December 7, 2015

Eating disorders and oppression

We hear a lot about how controlling weight and eating can be motivated by the desire to appease a general sense of not being good enough. If you have unrelentingly high standards, weight loss is measurable evidence that you’re doing ok somewhere. This is especially relevant in a society where women are socialised to value thinness as attractive. I know for me, controlling food became tangible proof that I could definitely achieve something, albeit in a very distorted way. These are the ‘usual’ issues we hear about. However there are other important themes. Things we don’t often hear about in the media, because they aren’t convenient and they don’t fit the (more palatable) narrative of the white, appearance focused, over achieving young woman. Contrary to the popular myth that anorexia is narcissistic, it is more often about a person being silenced, feeling unheard, or having a lack of control in areas of life that really matter. Turning to, or away from food can be a way to manage feelings of worthlessness, an attempt to ‘fix’ a constant, nagging sense of never quite measuring up.

Of course, dominant narratives around being female prime us early for a disordered relationship with food and our bodies. The message that thinness is synonymous with attractiveness and power sits heavily. But not everyone exposed to the ‘thin ideal’ develops a consuming eating disorder. Often, it is where difficult relationships or experiences outweigh our ability to cope, that weight loss all too easily comes to provide tangible, measurable evidence of achievement. ‘At least I’m doing ok somewhere’. People with the psychological and practical resources to manage difficult experiences and painful feelings usually don’t develop eating disorders. But for some, controlling food is the only available way to manage an overwhelming sense of confusion. It isn’t a choice, it is about survival.

For me, growing up in a world dominated by addiction meant that I rarely felt safe. Even when things are quiet, you’re hyper-vigilant, waiting for the next explosion. So life feels chaotic. And if you have no other way of coping, it’s natural to find some avenue to create the sense of safety we all need, because if you want to survive, you have to keep going. You especially have to keep going if you also feel responsible for making sure others are ok. The overriding imperative is to keep things together. And the thing about significant dietary restriction is that it effectively dampens down anxiety. It also provides a clear, measurable sense of control, and if things around you feel chaotic, or your space isn’t your own, the need to have some sense of control or autonomy really matters. So in some ways, it works.

The problem is that blocking out feelings like this can leave a person disconnected and cut off from their body and so increasingly unaware of what they actually need. So the restriction, denial, guilt, and sense of not being allowed space, a voice, or food, become a relentless, self perpetuating cycle. I’m not 100% sure how to fix that. Of course it involves food and eating and truly normalising weight (and I don’t mean just sitting on the edge of ‘healthy’, either) but it also requires so much more than that.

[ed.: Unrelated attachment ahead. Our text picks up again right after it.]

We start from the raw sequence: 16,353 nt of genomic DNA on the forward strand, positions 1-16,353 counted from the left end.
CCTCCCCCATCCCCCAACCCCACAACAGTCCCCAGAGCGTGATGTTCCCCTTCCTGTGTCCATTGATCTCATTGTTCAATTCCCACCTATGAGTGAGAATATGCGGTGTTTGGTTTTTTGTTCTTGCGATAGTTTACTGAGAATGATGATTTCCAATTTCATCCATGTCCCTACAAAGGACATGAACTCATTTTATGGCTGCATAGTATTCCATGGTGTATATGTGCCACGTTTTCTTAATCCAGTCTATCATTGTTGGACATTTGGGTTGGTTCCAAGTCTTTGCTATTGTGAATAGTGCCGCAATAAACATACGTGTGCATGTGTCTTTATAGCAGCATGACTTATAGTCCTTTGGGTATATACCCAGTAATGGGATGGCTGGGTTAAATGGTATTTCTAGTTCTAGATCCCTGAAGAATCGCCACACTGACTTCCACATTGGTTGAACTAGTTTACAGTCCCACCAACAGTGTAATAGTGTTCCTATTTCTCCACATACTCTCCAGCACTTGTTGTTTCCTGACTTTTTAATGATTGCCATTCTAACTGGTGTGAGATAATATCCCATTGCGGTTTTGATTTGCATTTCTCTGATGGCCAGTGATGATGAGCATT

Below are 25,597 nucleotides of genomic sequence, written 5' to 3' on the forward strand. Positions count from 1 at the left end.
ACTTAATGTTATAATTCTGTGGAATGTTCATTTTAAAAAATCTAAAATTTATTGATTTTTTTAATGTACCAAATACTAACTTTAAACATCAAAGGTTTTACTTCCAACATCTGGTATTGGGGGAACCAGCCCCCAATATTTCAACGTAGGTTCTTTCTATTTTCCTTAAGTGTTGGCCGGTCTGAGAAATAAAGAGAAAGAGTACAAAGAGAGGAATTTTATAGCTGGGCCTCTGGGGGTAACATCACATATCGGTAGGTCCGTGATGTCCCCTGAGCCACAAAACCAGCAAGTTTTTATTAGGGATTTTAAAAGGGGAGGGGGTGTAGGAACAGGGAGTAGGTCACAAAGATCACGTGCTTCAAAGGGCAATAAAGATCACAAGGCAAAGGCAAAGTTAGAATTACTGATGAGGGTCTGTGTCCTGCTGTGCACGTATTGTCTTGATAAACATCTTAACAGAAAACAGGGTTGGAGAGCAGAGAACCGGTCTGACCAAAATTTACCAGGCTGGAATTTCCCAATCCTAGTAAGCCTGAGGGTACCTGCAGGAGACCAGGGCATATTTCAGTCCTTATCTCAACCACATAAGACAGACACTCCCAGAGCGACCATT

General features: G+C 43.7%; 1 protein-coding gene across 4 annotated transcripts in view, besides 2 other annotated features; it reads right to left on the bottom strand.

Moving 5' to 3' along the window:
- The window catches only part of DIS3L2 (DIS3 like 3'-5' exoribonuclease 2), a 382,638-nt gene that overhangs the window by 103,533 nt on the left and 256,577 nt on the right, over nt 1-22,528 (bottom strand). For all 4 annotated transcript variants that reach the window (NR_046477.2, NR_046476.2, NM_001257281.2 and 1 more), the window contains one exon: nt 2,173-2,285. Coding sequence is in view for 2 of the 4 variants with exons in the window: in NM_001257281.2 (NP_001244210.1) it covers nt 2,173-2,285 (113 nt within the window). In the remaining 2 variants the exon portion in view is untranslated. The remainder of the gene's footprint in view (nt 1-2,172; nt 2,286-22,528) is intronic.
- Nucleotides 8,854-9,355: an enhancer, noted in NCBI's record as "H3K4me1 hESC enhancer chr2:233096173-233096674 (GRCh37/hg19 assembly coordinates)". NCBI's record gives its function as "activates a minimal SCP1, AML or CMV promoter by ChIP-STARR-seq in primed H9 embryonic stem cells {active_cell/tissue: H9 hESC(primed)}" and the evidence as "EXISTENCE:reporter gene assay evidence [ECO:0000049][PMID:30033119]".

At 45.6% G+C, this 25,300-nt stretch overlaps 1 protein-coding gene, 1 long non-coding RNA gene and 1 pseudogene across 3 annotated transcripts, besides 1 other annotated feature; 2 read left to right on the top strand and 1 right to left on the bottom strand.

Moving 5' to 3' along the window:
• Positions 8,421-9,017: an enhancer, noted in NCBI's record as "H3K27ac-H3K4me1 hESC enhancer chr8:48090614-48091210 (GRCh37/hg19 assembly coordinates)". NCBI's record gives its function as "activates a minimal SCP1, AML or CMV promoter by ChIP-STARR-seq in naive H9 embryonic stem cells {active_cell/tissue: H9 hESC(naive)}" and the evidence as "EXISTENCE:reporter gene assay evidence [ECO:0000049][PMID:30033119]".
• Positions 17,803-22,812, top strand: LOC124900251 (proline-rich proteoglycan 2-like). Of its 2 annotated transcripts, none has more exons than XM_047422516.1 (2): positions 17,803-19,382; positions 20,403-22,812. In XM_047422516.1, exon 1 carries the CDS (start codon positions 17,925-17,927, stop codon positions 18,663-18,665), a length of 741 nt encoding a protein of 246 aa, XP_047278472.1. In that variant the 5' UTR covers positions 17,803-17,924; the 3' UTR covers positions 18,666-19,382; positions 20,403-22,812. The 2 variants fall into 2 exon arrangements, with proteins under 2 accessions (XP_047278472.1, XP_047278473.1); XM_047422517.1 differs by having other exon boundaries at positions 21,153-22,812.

Cultural messages do matter. But maybe not only in the ‘thin ideal’ way we often associate with eating disorders. Women have historically been silenced and taught to dismiss their own needs. We have had limited avenues to speak up when things are not right. The media, the justice system, education, can all contribute to this. Things get ignored or dismissed. We are given messages all the time about whether we will be taken seriously. Whether we can trust our own judgement about how things seem. Whether it’s worth trying to explain what we think we need. And sometimes it isn’t only what happens but the way in which we are responded to that leaves an impression.

We have moved on in recent years, but we have a long way to go. And the trouble is that adverse experiences often begin to occur at an age when people are forming their view of themselves and their place within the world. When people develop confused ways of coping, to then label that person as having something inherently wrong within them (‘depression’, ‘personality disorder’) or in the case of eating disorders, to blame the drive for thinness solely on ‘vanity’ or even the media doesn’t make sense. Sometimes the reality is much closer to home. I don’t think the ‘thin ideal’ and our society’s increasingly intense focus on physical appearance and distorted ideas of ‘clean’ eating are helpful – in fact, they are corrosive – but focusing on this as a ’cause’ only detracts from the broader, more unpalatable issues. We don’t want to think we need to address how we manage things as a society, because that will cost us and it challenges the foundations upon which many of us build our (relatively comfortable) lives.

I don’t want it to be ok for girls today (and it too frequently is girls) to have experiences of being dismissed or silenced or worse. I don’t want their options for coping or feeling in control to seem so limited that the only option is to turn to or away from food. That is the true breeding ground for eating disorders, not magazines or skinny models.

Join the conversation! 1 Comment

  1. […] made a mistake in encouraging me. These anxieties are a tiny facet of the problem. There are other issues tied up with this too. So you see, it’s definitely not just about the […]



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About Emma


Eating Disorders, Families, Mental Health, oppression, Recovery, Therapy


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